The specialists are a great class because as they level they are the only class to gain new skill points to spend as you wish allowing you to customize as you go. They therefore become an important character when you play them as they can do a lot of things other players would struggle to do, like searching, sneak attacking or opening doors. A specialist I knew became an expert gunman; carrying several pistols and a rifle. Due to the reload time he would unload all of the pistols and the rifle one after the other, drop them and attack with a sword. He became a very effective and very sneaky assassin. The specialist is a great example of how each class in Lamentations has a clear role, giving players a sense of importance and unity.
The warrior grows in physical power as you level and what is great about this game is that it manages to make you feel like there is a clear progression with leveling up that benefits your classes uniqueness. Fighters become killing machines and have a lot of interesting perks, such as the ability to slip into a defensive stance or push their attack for extra benefits.

Try not to piss off your Warrior...
The Cleric is a class I have neglected to play, the class can either be your designated healer or have more of a heavy religious combat element. It is a hybrid between a warrior and a magic user. The Cleric's healing spells are useful, however, they do not bring a character to full health all the time and like old school games, it take  a day for a spell to refresh, making them an important addition to the group whilst still keeping the element of danger and certain death in the minds of the players. Clerics have to be strategic with their healing, which makes playing them an exciting challenge.

One of the strange things about Lamentations is that Half-lings, Elves and Dwarves are classes in themselves. A lot of the time, I have been with players who have avoided being a Half-ling, Elf or Dwarf in favor of the Magic User, Fighter, Cleric and Specialist. I have found that the appeal of playing a race as a class is not strong enough to have me play them over the others. However, Lamentations does allow for the game master to adapt, for example in a game based in Shakespeare's London, one of the player's opted for being a Half-ling class due to their sneakiness in order to play an effective street urchin. This again shows the flexibility that I love about Lamentations in that it is easy to tweak the classes in favor of having an enjoyable gaming experience. Also, unlike in a game where Elves, Dwarves and Half-lings are inescapable it is easy to leave out these classes without it feeling forced or having to rewrite entire stories. The unfortunate reality of these "classes" is that they are often ignored or left out of games in favor of the four "main" and more familiar human classes. However, it has been mentioned to me by enthusiasts of LOTFP that the Elves, Dwarves and Half-lings may be edited or removed as James Raggi moves the focus of "Lamentations of the Flame Princess" towards a more magic-tainted historical setting rather than a generic old school fantasy setting. 

Something else about the system I enjoy is the unforgiving rolls. Although you feel like you have a massive impact, your character hangs on the edge of death at every turn. You may even face foes you couldn't possibly destroy, leaving you with the option to run or find another solution to your problem and reminding you that you are "only human". A badly rolled save or a tumble into a vat of acid will leave you with a character death and sometimes a game can result in more deaths than Sean Bean's career. This gives players the incentive to be more cautious, to really search and explore before simply diving head first into combat. Players who usually like a chaotic "kill them all, loot the things" characters find themselves investigating rather than cutting through the masses. That is not to say this play style is not welcome to the game, it is just more likely to end in a player death early on. First level characters feel vulnerable, and when a player levels the reward is that much sweeter and leveling actually does feel like a reward in this game rather than a simple mechanic.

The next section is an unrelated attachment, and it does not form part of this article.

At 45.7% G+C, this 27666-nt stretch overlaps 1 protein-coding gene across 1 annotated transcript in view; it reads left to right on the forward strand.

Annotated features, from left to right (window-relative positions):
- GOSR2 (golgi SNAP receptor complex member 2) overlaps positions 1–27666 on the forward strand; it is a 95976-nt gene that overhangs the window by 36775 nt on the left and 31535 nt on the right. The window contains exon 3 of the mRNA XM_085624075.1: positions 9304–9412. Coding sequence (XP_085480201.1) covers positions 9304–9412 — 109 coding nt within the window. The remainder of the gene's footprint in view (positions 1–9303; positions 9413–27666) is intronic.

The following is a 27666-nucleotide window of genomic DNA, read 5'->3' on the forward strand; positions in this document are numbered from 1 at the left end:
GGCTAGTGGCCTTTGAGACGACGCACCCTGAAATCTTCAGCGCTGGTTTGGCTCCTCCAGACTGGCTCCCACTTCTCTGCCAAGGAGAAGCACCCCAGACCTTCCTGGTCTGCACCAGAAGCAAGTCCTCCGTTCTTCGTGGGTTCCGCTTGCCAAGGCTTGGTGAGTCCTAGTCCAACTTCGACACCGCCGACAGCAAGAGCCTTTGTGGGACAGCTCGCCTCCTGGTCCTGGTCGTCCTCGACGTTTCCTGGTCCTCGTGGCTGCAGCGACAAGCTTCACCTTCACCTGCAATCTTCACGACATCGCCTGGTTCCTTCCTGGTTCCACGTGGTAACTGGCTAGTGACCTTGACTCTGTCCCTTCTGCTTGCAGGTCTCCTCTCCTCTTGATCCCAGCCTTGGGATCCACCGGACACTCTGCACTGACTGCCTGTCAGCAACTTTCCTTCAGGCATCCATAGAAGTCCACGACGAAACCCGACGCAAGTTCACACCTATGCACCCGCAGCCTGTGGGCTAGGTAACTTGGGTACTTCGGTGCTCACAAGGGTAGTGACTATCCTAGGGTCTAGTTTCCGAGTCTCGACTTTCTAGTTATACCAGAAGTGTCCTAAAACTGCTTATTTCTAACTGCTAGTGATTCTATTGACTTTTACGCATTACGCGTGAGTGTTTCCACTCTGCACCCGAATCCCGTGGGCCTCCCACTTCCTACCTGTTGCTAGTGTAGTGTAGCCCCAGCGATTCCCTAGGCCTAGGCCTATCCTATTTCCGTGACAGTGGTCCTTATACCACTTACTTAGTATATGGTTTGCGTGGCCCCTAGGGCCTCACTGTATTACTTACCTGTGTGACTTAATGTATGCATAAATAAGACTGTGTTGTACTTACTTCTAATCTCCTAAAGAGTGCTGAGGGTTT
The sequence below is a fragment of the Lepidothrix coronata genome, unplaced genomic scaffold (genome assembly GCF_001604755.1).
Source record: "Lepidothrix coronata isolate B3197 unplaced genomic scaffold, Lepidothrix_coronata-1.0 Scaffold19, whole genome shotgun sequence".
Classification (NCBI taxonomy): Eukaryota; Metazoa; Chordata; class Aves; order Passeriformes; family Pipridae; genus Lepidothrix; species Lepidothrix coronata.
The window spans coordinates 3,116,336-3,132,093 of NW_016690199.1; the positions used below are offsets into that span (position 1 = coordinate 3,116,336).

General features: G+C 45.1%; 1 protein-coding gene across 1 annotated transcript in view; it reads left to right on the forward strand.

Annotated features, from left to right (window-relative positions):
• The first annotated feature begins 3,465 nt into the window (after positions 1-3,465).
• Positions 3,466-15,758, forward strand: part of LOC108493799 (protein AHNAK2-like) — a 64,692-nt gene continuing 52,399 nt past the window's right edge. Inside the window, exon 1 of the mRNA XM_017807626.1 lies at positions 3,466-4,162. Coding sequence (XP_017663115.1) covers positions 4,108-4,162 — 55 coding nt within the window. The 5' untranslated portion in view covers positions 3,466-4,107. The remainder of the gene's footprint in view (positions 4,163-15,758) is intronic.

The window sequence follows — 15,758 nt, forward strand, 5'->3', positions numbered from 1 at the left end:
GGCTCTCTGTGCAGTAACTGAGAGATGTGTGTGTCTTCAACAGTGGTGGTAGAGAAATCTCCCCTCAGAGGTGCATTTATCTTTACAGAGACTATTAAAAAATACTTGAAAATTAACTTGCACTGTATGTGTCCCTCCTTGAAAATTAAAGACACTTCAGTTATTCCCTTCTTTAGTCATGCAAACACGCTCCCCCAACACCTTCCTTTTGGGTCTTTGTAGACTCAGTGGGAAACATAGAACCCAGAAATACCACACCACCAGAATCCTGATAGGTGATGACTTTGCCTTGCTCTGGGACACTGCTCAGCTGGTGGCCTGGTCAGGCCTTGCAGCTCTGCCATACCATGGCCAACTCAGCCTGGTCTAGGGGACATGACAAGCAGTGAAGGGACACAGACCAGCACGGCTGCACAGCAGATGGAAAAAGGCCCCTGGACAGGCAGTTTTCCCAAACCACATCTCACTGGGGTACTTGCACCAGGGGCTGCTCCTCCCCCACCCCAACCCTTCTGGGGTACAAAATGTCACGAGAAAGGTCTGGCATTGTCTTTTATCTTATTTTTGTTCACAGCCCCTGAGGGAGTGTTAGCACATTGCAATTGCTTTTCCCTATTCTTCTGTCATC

But gold is also a reward, don't forget the gold.

What I love most is that both playing and game mastering is fun with Lamentations of the Flame Princess. There are already plenty of excellent games out there to play for it. Some of the games I have found the most fun are Tales of the Scarecrow, The Pale Lady and No Salvation for Witches. Creating your own campaign is easy and you can create a game and then fit Lamentations System into it easily. You can adapt any story or Campaign to use the Lamentations system without difficulty. The great thing as well about this system is how easy it is to pick up for new players and old players alike. I ran my current work in progress, a one-shot The Wandering: Panic in Pluckley using the Lamentations of the Flame Princess system in MK RPG and I had around five players who had never used the system before; within minutes they were playing without difficulty and all expressed how neat the system was for players to pick up and roll with (pun intended).

The Artwork for the "Lamentations of the Flame Princess" is another reason I love it so much simply to look at and really adds flavor to the system. The style reminds me of the Elizabethan era and each image draws you into the twisted and weird style of the game. Some of the images are definitely NSFW work, which helps emphasize the unique, gory, and horrifying setting and style of "Lamentations of the Flame Princess".

Overall, this is one of my favorite systems to play for ease and inspiration, and to run as a new game master. It gives a great sense of nostalgia for old school games which challenge the players rather than let them swan through a session, it has great spells, it is a wonderful system to use when creating new games, and overall the main reason I love lamentations?

It is really good fun. 

All images are free from This blog does not use images for commercial or monetary gain.